There should be little mystery now about what Republicans would do if they retake control of Congress on Nov. 2.
That's the good part of Thursday's unveiling of the GOP's "Pledge to America."
Here's the problem: There are precious few new ideas in the 21-page campaign manifesto. There's a dismaying dearth of detail on how Republicans would actually balance the federal budget or tackle politically toxic challenges on Social Security and Medicare. And there's certainly no real road map for an economic recovery that would create the millions of jobs the country desperately needs.
Instead, the legislative blueprint is full of platitudes about returning to America's founding principles, of attacks on President Barack Obama and of poll-tested, tired talking points designed to appeal to tea party activists and other disaffected Americans.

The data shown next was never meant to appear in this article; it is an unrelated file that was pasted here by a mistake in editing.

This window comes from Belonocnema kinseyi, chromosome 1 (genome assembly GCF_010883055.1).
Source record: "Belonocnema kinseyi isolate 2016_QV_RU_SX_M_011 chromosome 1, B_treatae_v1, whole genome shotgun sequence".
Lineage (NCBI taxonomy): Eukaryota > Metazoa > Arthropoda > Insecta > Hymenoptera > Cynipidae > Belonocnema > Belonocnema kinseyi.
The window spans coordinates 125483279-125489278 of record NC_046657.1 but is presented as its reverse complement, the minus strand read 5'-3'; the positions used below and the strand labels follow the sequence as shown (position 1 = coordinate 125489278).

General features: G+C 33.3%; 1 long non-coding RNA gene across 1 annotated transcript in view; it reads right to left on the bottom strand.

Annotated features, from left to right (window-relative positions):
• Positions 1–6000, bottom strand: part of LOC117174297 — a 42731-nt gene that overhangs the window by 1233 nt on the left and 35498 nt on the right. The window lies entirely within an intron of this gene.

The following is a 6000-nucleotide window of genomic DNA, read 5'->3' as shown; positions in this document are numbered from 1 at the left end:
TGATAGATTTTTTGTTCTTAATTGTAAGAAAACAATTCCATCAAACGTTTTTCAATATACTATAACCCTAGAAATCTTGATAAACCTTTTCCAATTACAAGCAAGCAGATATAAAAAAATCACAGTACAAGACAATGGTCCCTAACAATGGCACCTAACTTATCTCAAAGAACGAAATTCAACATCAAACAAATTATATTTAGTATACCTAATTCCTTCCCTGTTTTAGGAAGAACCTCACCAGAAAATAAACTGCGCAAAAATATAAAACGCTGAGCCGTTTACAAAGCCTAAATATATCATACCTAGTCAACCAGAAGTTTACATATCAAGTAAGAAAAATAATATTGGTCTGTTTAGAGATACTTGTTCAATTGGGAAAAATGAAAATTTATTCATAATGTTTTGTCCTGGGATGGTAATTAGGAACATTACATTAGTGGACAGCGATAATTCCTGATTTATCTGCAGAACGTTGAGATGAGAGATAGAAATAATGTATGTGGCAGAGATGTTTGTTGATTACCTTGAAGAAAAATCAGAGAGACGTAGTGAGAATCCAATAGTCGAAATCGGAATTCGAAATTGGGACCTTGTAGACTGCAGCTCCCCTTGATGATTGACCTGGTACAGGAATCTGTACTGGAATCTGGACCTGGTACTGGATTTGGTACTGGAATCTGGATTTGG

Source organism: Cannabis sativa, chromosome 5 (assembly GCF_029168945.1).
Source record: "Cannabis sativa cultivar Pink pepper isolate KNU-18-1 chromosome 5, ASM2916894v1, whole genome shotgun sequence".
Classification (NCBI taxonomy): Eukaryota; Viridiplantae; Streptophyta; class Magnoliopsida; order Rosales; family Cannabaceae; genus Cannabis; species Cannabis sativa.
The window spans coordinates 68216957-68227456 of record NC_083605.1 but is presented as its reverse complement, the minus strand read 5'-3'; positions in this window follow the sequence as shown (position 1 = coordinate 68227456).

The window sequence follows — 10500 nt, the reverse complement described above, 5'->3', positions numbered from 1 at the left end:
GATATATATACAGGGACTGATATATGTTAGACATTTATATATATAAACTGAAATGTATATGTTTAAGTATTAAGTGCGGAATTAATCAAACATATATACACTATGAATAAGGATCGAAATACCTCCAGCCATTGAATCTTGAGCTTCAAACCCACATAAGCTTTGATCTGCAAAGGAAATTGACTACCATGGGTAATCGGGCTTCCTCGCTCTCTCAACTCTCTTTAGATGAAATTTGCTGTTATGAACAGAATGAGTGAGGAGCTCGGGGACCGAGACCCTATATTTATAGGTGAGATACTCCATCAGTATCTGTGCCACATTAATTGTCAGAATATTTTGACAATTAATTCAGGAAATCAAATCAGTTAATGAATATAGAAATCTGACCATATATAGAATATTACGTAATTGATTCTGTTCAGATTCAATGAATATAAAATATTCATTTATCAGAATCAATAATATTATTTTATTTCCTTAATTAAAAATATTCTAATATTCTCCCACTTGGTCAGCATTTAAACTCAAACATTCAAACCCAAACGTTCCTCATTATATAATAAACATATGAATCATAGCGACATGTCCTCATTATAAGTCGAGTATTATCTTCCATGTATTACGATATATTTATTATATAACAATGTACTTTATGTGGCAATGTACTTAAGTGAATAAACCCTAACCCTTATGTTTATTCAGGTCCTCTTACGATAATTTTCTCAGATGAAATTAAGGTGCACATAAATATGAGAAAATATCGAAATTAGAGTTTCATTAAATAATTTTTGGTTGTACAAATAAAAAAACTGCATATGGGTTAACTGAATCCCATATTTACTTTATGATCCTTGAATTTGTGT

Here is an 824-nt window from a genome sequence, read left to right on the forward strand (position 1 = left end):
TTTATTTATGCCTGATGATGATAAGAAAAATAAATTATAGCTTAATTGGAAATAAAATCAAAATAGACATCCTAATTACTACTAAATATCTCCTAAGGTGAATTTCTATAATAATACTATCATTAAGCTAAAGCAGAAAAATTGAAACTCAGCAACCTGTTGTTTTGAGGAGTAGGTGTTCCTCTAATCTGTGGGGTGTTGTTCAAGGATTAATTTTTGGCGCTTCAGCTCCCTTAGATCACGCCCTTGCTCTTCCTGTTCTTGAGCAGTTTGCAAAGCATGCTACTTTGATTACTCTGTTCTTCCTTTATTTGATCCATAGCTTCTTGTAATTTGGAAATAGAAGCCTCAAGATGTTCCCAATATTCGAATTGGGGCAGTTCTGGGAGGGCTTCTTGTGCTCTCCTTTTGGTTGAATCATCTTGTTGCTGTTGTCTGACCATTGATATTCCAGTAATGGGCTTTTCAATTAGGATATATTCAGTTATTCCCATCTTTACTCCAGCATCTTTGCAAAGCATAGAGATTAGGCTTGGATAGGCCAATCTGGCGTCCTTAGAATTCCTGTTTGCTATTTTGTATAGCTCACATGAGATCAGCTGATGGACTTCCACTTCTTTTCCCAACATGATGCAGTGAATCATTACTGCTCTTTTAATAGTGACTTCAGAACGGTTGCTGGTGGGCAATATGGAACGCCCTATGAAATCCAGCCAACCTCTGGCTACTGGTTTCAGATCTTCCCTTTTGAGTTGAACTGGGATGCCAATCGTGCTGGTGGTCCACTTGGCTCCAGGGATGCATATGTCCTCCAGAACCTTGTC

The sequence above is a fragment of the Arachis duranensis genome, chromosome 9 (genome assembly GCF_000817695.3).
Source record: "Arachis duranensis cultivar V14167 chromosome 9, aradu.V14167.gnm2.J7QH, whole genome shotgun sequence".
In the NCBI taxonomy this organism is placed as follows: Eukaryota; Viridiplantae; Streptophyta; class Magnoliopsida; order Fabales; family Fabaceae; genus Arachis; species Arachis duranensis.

What proposals are made are awfully familiar: Reduce taxes, including extending all the Bush-era tax cuts, even though that would add trillions to the national debt; slash non-defense spending, again without many specifics that might be politically unpalatable; cancel Obama's stimulus plan, though it helped keep the country out of depression; and repeal and replace the landmark health care overhaul, even as consumer protections that will guard millions of Americans against profit-hungry insurers took effect Thursday.
Republicans are hoping history repeats itself. Before the 1994 mid-term election, Newt Gingrich put out the "Contract With America," helping Republicans win the House for the first time in 40 years and making Gingrich speaker. Fast-forward 16 years — House GOP leader John Boehner of Ohio hopes that his document is his ticket to oust Speaker Nancy Pelosi of California.
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